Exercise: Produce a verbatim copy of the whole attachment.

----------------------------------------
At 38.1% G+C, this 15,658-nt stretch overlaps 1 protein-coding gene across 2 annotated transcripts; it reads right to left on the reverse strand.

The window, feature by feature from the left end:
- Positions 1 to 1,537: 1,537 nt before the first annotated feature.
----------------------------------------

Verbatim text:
At 38.1% G+C, this 15,658-nt stretch overlaps 1 protein-coding gene across 2 annotated transcripts; it reads right to left on the reverse strand.

The window, feature by feature from the left end:
- Positions 1 to 1,537: 1,537 nt before the first annotated feature.